Phil Cutler loves his customers, is on great terms with his landlord and has a healthy business — and he’s shutting it all down.
Cutler’s Record Shop, the New Haven store his family has owned and operated since 1948, closes for good June 30, or earlier, if the store sells out of inventory.
“This is the time,” Cutler said Thursday afternoon. “It’s just the time.”
The shop has been a Broadway institution for decades. Tony Bennett, Tom Jones, the Everly Brothers and generations of local music fans have all browsed in Cutler’s, which has occupied three different storefronts over the years, including its current home, a 2,000-square-foot space at 25-27 Broadway. Cutler started working at the family’s business in 1971 when he was 13, and later dropped out of the University of Hartford to help his father, Jayson, run the place.
“It’s my whole life,” he said. “This store financially, emotionally and whatever else has done wonders for my family.”
The shop is on solid financial footing, Cutler says, and he’s tight enough with his landlord, Yale University, that he hasn’t had a lease in years. He’s certain Yale is charging him far less in rent than the space is probably worth.
So why close?
Two reasons. One is that he’s keen to get out before the ongoing upheaval in the music industry comes any closer. His concerns are real: Overall music sales increased in 2011 for the first time in seven years, but most of the growth was digital, according a year-end report by Nielsen SoundScan. Sales of compact discs continued their years-long decline, falling 5.7 percent to 223 million units.
Cutler’s also sells new and used vinyl, and though new-LP sales have been resurgent in recent years — 2.8 million units in 2011 — they represent too small a fraction of overall sales to make much difference.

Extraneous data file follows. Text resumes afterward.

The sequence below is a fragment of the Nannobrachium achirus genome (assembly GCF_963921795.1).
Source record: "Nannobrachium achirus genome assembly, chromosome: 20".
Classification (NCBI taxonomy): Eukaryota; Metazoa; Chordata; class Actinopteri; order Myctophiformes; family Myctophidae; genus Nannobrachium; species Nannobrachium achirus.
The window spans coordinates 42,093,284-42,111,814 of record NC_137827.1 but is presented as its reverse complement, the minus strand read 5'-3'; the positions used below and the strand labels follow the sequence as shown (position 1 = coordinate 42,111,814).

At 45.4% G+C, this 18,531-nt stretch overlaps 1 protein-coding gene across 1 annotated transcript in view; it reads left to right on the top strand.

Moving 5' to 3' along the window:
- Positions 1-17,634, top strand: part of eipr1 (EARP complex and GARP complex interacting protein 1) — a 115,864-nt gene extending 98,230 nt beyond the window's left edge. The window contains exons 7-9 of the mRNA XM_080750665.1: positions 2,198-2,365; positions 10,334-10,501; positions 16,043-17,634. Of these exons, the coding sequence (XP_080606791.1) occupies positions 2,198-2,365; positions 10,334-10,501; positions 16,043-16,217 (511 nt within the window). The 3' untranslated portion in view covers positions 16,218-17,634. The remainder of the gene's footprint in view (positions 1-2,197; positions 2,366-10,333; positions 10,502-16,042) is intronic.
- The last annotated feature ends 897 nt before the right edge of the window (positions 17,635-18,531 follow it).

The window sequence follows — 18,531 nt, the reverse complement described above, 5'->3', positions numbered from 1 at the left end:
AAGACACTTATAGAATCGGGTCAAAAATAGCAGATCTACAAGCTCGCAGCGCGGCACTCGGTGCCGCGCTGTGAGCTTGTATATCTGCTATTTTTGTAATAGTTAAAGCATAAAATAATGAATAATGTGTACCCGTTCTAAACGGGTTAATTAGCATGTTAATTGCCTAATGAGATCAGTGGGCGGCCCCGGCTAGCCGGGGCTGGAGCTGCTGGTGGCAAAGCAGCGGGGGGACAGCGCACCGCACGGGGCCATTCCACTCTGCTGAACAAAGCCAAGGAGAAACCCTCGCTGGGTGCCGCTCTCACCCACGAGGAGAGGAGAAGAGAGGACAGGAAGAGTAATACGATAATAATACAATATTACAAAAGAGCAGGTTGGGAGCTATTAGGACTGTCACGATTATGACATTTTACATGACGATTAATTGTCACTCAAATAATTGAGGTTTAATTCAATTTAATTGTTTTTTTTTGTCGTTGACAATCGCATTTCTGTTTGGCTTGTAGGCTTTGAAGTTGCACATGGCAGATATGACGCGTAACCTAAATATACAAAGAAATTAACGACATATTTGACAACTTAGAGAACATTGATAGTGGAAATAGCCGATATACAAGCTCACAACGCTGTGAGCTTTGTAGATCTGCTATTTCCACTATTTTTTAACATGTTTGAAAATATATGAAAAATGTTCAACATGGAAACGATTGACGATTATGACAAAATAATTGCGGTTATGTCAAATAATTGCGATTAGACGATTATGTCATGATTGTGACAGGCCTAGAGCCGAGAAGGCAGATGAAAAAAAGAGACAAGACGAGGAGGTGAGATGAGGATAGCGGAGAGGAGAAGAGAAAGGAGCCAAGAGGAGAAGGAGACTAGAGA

“It hasn’t quite filled the gap the CD is leaving,” Cutler said.
Also, though, he’s been working at Cutler’s for 40 years, often seven days a week. After “80 million days in a row,” he says, he’s ready for a break.
“It’s exhausting,” Cutler said. He currently splits his time between the record store and Campus Customs, a screenprinting and embroidery business up the street, where he plans to be more involved once Cutler’s closes.
Customers in the store Thursday were saddened by the news that Cutler’s is closing.
“It’s touching me just being here,” said Ramon Delgado, 35, of Hamden, who started coming to Cutler’s with his parents as a kid. “One of the greatest things I loved about being here was you couldn’t go to Strawberry’s or Coconuts and find some of the stuff you could find here.”
Like other customers, Delgado praised the staff for being friendly as well as knowledgeable.
“Everybody knew their stuff, from hip-hop to classical to punk to heavy metal,” he said.
That’s what drew Susan Fowler back repeatedly over the past 30 years.
“It’s that personal touch,” said the North Haven resident, a classical and jazz fan who described herself as “middle aged.” “Everything has its time and its season, and to be part of that is a blessing.”
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